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The Hormone Question
by Andrea Bialek, M.D.

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Is hormone supplementation after menopause an anti-aging, health-enhancing therapy or is it excessively risky and best avoided? What are you to make of conflicting claims, confusing statistics and differing "expert" opinions? How can you decide what is best for your optimum present and future health?

I propose a series of steps that can help you clarify the issues and aid you in making a decision about hormone supplementation at or after menopause:

1. Assess How You Feel: If you are having no or minimal menopausal symptoms, it is usually not necessary or desirable to use hormone supplementation. But if the quality of your life is severely impacted by hot flashes, insomnia, fatigue, decreased libido, anxiety/depression, memory loss, difficulty concentrating, vaginal dryness, bladder problems, joint pain or other symptoms that result from declining estrogen levels, you may want to use the lowest effective dose of natural estrogen and progesterone that relieves symptoms. "Bioidentical" or "natural" forms of estrogen, progesterone, and testosterone (consisting of hormones with the same molecular formulas as those naturally found in the human body) derived from plant sources are felt to be best. These include commercially available estradiol (in the form of tablets, patches, creams, or mist sprays) and estrogen or Di-Estrogen formulas compounded by special pharmacies, progesterone (in capsules and creams from pharmaceutical companies and compounding pharmacies), and testosterone (available only from compounding pharmacies as creams, capsules or sublingual tablets).

2. Evaluate Your Risk Factors: It is helpful to assess your risk of heart disease, osteoporosis, Alzheimer's disease and breast cancer when considering whether or not to use hormones. This assessment should include a review of your own medical history, your lifestyle habits, and your family history, in addition to certain laboratory tests. In particular, you should consider cholesterol screening with HDL, LDL and triglyceride levels, CRP level, mammography and bone density screening. This is a complex topic and is best dealt with via private consultation with an expert in the field.  

3. Become Informed: There is an ever-higher mountain of information about menopause, hormones and alternative treatments. It is important to read, attend workshops and lectures, and join with other women to share information on this subject.  And while there is much information available, there is also much misinformation. Many claims are made without adequate research to back them up, and without studies examining the actual safety and efficacy of various hormone regimens. As recently as 10 years ago medical doctors urged post-menopausal women to use hormones to prevent disease, while alternative health practitioners warned women to avoid the use of hormone therapy. Interestingly enough, currently there is a nearly complete reversal: Alternative practitioners often promote the use of "bioidentical" hormones as an anti-aging therapy, while many conventional physicians discourage the use of hormone supplementation due to possible increased risks of cancer and other conditions in hormone users.  At this time, there is insufficient research on the relative risks and benefits of long-term replacement with low-dose natural or bioidentical hormones to provide a definitive answer to the question of whether any or all women should undertake such therapy.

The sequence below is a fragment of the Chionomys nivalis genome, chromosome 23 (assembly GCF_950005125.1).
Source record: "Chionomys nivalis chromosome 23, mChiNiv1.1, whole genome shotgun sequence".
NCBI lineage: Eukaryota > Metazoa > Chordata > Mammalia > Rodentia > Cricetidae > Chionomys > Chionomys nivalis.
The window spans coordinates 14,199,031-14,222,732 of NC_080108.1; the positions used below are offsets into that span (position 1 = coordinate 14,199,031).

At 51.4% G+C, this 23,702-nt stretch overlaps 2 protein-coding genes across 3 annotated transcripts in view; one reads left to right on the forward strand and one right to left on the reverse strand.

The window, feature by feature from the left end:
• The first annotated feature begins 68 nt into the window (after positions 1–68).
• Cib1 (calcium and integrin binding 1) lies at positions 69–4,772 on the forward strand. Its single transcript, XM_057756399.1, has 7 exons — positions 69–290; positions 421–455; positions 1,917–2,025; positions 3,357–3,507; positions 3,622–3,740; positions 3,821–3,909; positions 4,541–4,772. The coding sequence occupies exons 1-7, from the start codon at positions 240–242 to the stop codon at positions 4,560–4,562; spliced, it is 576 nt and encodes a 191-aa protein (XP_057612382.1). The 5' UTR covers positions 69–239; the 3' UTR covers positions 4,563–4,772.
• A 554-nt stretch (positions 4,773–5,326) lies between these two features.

4. Find a Health Care Partner: There are physicians, nurses, and other health practitioners who are well-informed, experienced and interested in the concerns of women in mid-life. Keep searching until you find one who listens to you, gives individual attention, and with whom you can develop a true partnership.

5. Consider a Trial Period of Hormone Supplementation: If you have troublesome menopause symptoms it is generally safe to try hormone supplementation for a short period (usually 2-3 months) to see how your body responds. Often your system will let you know if hormones are what you lack--you need only listen. It is not dangerous to start hormones and then stop, although a gradual discontinuation is usually easier on the body than an abrupt one. I have often witnessed women who were unable to make an intellectual decision about hormone supplementation have their bodies make the decision for them when they took the hormones for a trial period. Most often hormone supplementation taken for symptom relief can be discontinued after 1-5 years.

6. Try Alternatives: Herbal therapy, Chinese medicine, acupuncture, dietary modifications, lifestyle changes, bodywork, mind-body techniques, etc., are safe and are worth pursuing either as alternatives to or in conjunction with natural hormone supplementation.

Dr. Andrea Bialek is a Gynecologist with a private practice in Santa Rosa, CA. She combines the best of conventional medicine with a holistic approach to assist each woman in her quest for wellness. For more information, call (707) 539-7309.

Related Info:
Menopause: Symptoms & Common Sense Solutions
Hidden Signs of Heart Attack in Women
Living Well: A Guide to Anti-Aging
Do You Have Thyroid Problems?
The Truth About Hormone Replacement Therapy
Balancing Your Energy Hormones 
Preventing Osteoporosis
Feeling Fat, Fuzzy or Frazzled?
The Hormone Question
Reduce the Effects of Aging with Natural Supplements
Estrogen, Menopause, and Your Thyroid


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